abstract = "Background: General and situational control beliefs have been examined separately as buffers of the effects of daily stressors on affective well-being. However, general (trait) control beliefs reflect perceived ability to adapt, change, and influence overall life circumstances, whereas situational (daily) control beliefs reflect perceived ability to manage current circumstances and achieve desired outcomes. Method: Using 9 weeks of daily reports from 150 adults aged 18-89 years, we examined the extent that general and daily control beliefs buffer the between- and within-person associations involving stressors and negative and positive affect (i.e., daily stress processes) and whether/how the extent of buffering differs with age. Results: Aligning with prior findings, both greater average stressor exposure and experiencing a daily stressor compromised daily affective well-being and both higher general and daily control beliefs facilitated daily affective well-being. Specific to the motivating hypotheses, both general and daily control beliefs buffered daily stressor-reactivity. Age was associated with individuals' daily stressor-buffering, such that stressor-reactivity was more effectively damped at older ages. Associations between general control beliefs and daily stress processes were age invariant. Discussion: Mixed evidence of age differences across general and daily control beliefs highlights how within-person processes may differentially contribute to well-being as individuals accommodate age-related strengths and vulnerabilities.",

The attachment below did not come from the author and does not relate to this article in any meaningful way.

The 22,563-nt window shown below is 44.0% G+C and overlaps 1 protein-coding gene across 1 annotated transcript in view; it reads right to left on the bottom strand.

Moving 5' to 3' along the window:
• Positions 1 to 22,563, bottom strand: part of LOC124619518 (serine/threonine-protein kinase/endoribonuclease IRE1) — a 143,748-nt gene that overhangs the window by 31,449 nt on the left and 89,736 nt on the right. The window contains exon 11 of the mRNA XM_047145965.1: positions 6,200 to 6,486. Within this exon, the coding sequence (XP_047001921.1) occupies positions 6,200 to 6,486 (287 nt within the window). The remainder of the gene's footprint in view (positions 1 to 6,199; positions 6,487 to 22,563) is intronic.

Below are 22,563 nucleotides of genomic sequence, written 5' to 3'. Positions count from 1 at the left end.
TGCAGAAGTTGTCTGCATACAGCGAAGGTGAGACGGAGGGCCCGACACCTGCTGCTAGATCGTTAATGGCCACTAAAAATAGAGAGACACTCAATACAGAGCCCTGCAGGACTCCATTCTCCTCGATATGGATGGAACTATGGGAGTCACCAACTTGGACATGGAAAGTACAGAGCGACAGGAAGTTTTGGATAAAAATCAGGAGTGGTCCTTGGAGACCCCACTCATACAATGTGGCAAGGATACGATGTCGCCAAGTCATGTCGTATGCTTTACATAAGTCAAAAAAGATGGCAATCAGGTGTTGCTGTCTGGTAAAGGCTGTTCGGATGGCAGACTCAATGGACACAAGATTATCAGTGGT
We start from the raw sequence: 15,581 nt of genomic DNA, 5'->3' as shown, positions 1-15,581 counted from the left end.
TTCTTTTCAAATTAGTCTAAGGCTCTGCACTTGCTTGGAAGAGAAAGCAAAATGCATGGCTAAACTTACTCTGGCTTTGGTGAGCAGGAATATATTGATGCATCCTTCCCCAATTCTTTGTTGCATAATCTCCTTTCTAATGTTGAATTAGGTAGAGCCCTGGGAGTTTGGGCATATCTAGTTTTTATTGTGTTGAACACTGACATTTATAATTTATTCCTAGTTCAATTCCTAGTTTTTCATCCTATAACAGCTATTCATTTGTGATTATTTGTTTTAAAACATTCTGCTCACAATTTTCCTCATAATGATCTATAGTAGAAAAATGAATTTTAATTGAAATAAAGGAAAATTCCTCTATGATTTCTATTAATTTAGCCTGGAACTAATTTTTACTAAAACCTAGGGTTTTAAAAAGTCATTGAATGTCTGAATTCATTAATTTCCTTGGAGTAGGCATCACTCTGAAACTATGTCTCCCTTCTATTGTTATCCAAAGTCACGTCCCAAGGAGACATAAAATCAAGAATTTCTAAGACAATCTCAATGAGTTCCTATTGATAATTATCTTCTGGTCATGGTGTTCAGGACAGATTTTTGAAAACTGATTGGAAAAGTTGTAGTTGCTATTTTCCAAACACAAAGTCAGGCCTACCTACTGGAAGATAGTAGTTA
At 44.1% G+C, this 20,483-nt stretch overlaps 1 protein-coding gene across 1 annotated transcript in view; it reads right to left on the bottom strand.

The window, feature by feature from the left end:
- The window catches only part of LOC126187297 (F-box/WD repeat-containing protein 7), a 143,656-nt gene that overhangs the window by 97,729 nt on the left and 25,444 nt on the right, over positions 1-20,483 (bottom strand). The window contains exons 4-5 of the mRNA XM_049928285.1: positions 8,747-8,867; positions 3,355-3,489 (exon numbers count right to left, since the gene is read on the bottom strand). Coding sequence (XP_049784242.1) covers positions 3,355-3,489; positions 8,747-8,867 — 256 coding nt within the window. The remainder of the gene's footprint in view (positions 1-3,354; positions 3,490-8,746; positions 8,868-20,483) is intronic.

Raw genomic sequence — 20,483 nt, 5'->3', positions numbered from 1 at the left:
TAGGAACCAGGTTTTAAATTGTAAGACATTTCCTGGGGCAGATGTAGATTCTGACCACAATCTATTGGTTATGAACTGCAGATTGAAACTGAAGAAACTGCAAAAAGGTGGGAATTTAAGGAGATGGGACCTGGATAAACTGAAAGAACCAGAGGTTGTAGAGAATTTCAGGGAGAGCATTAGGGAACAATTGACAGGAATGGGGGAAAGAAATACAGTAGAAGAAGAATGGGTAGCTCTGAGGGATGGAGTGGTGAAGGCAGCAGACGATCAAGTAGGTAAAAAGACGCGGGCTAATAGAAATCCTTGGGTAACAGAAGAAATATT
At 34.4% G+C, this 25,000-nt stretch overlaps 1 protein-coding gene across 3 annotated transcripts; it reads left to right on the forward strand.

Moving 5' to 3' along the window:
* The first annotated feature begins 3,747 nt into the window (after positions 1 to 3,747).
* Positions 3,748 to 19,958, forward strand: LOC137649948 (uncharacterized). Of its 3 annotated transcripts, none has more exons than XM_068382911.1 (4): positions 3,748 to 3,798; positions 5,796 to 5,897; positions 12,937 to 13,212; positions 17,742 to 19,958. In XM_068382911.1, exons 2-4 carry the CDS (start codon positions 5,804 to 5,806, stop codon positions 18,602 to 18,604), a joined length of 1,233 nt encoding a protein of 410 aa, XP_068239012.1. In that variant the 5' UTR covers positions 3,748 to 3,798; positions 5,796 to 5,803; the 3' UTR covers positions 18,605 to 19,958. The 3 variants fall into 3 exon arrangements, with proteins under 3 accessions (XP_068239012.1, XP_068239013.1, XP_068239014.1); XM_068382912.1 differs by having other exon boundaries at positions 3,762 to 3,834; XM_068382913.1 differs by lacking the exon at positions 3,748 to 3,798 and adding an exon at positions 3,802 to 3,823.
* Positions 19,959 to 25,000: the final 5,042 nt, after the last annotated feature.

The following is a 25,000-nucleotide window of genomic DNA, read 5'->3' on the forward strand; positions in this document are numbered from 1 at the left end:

author = "Rachel Koffer and Johanna Drewelies and Almeida, {David M.} and Conroy, {David E.} and Pincus, {Aaron L.} and Denis Gerstorf and Nilam Ram",
year = "2019",
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T1 - The Role of General and Daily Control Beliefs for Affective Stressor-Reactivity Across Adulthood and Old Age

AU - Koffer, Rachel

AU - Drewelies, Johanna

AU - Almeida, David M.

AU - Conroy, David E.

AU - Pincus, Aaron L.

AU - Gerstorf, Denis

AU - Ram, Nilam

PY - 2019/1/10

Y1 - 2019/1/10